Help us spread the word about Arts Education Month, share our new video, Start a Conversation About the Arts. It links to our Arts Learning in Action toolkit and makes a persuasive case (complete with music from Ozomatli) for advocates to reach out to elected officials.

Genein Letford is an elementary music teacher from Canoga Park and believes that every child, despite socioeconomic status, deserves a quality education that includes the arts. Mrs. Letford began her teaching career as a third grade teacher of low-income English language learners. It was there she discovered the power of using music to help teach vocabulary and academic concepts to her students.

Mrs. Letford is now the music director at the same elementary school and has created a dynamic award winning music curriculum that not only teaches music standards but also incorporates corresponding math, science, language arts and social studies concepts. In 2009, Letford began the Music For All: Instrument Scholarship Fund, which awarded low-income students with instruments for their ongoing music education. Early last year, Letford was a finalist for the Bravo Arts Educator Award and was just named the 2010 Great American Teacher of the Year. Mrs. Letford received her bachelor degree from UCLA and recently completed her master thesis, Integration With Integrity: The Importance of Keeping Music in the Elementary Classroom at California State University, Northridge. She has done numerous professional presentations on this topic and remains focused on bringing arts education to underserved communities.

The California PTA Makes the Case for the Parcel Tax Initiative

April 20, 2010

By Debbie Look, Legislative Director of the California State PTA

Alliance: As school districts all over California struggle to make tough budget decisions, the California PTA has undertaken a ballot initiative to make it easier for local communities to create local funding streams. The Parcel Tax initiative would lower the passage rate for parcel taxes from two-thirds to 55 percent, making it easier for local communities to augment state funding for education programs.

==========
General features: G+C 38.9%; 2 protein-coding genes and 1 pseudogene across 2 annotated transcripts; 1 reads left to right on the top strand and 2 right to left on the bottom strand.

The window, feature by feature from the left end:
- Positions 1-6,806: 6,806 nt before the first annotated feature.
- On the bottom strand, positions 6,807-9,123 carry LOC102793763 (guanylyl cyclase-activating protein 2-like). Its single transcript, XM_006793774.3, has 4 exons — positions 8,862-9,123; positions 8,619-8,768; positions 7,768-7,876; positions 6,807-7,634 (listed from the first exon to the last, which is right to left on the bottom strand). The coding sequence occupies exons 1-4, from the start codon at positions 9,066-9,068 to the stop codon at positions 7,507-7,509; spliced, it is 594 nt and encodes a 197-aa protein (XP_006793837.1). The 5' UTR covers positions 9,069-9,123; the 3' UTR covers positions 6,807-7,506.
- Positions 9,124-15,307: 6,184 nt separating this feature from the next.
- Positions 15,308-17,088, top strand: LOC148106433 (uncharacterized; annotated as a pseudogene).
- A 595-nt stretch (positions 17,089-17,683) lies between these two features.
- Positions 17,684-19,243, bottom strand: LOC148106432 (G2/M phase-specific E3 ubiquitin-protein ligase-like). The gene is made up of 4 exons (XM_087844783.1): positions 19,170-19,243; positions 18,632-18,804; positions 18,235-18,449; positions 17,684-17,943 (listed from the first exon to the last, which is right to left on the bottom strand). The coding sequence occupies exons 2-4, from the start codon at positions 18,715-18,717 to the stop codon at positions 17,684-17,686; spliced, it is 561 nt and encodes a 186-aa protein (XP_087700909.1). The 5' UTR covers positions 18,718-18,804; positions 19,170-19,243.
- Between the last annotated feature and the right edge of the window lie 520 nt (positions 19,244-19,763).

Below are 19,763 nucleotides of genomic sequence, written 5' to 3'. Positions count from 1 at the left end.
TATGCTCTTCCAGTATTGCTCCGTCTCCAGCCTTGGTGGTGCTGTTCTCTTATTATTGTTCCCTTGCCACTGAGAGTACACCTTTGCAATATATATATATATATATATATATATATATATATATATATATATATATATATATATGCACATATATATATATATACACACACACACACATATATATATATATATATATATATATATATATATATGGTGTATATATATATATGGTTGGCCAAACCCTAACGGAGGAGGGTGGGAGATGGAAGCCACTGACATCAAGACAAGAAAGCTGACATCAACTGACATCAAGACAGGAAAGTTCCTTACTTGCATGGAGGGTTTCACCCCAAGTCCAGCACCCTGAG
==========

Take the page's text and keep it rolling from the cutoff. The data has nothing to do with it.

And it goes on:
Although the Alliance has not taken a position on this initiative, we note the trend in several school districts, notably Los Angeles and Pasadena Unified, who are using it as an alternative funding stream for arts education programs, which are often the first to be eliminated when there are state budget cuts. We have worked with the PTA since our inception over thirty years ago – and as ever, applaud their commitment to the providing a quality education to all students.

California PTA: The fiscal crisis in California impacts us all, especially the children in our schools right now, who have seen funding for their education slashed by more than $17 billion. It’s easy to point fingers and lay blame, but there are better, bolder options. We need practical solutions that help our local communities help their children.

That is why the California State PTA strongly supports qualifying the Local Control of Local Classrooms Funding Act for the statewide ballot in November. Delegates representing our nearly 1 million PTA members throughout the state approved a resolution at our 2008 convention calling for such a reform. PTA has a long history of finding real-world solutions to challenges, and today we need that same can-do spirit. There is something that can be done, and the California State PTA is working to see that it is done, by helping to qualify this initiative. If we are successful, it will be remarkable as a true grass-roots achievement, accomplished by true volunteers rather than the usual paid signature gatherers.